Personality Genes Tied To Lifespan, Study Suggests
Do those who laugh the most live the longest?
Possibly so, according to a new study in the journal Aging.
Researchers from Albert Einstein College of Medicine and Yeshiva University found that people who possess certain personality traits based in genetics may live longer lives — particularly those who are optimistic, laugh a lot and are easygoing.
The study was based on an analysis of 243 people with an average age of 97.6. These people were part of a bigger study, called the Longevity Genes Project at Albert Einstein College of Medicine, which examines 500 Ashkenazi Jews ages 95 and older (Ashkenazi Jews are genetically homogenous, researchers said), as well as 700 of their offspring.
“When I started working with centenarians, I thought we’d find that they survived so long in part because they were mean and ornery,” study researcher Dr. Nir Barzilai, M.D., director of Einstein’s Institute for Aging Research, said in a statement.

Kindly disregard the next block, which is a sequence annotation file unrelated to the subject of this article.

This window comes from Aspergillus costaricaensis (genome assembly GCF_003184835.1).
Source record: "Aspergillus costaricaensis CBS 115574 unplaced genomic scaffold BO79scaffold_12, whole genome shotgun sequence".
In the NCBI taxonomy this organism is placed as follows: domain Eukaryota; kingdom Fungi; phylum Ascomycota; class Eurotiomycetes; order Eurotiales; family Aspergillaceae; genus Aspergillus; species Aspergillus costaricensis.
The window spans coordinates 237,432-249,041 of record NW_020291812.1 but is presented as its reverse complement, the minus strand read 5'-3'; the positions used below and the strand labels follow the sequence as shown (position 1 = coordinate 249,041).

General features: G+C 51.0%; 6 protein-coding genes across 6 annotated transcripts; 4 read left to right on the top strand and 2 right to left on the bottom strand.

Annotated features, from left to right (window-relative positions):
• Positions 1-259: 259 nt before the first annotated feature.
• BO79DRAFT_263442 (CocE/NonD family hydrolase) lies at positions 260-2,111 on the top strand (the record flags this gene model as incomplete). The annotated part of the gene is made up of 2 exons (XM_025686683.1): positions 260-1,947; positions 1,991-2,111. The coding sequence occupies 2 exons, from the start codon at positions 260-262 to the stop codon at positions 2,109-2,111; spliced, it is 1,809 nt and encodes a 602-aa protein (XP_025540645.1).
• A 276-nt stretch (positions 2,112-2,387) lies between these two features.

“But when we assessed the personalities of these 243 centenarians, we found qualities that clearly reflect a positive attitude towards life,” he said. “Most were outgoing, optimistic and easygoing. They considered laughter an important part of life and had a large social network. They expressed emotions openly rather than bottling them up.”
The researchers also found that the study participants scored lower on tests for neurotic personality and scored higher on tests for conscientiousness, compared with comparable scores for the U.S. population.
Last year, a study in the journal Proceedings of the National Academy of Sciences showed that older people who are happy have a 35 percent lower risk of dying over a five-year period than unhappy people. That study included 3,853 people ages 52 to 79.
“The happiness could be a marker of some other aspect of people’s lives which is particularly important for health,” study researcher Andrew Steptoe, a professor at University College, London, told The Telegraph. “For example, happiness is quite strongly linked to good social relationships, and maybe it is things like that that are accounting for the link between happiness and health.”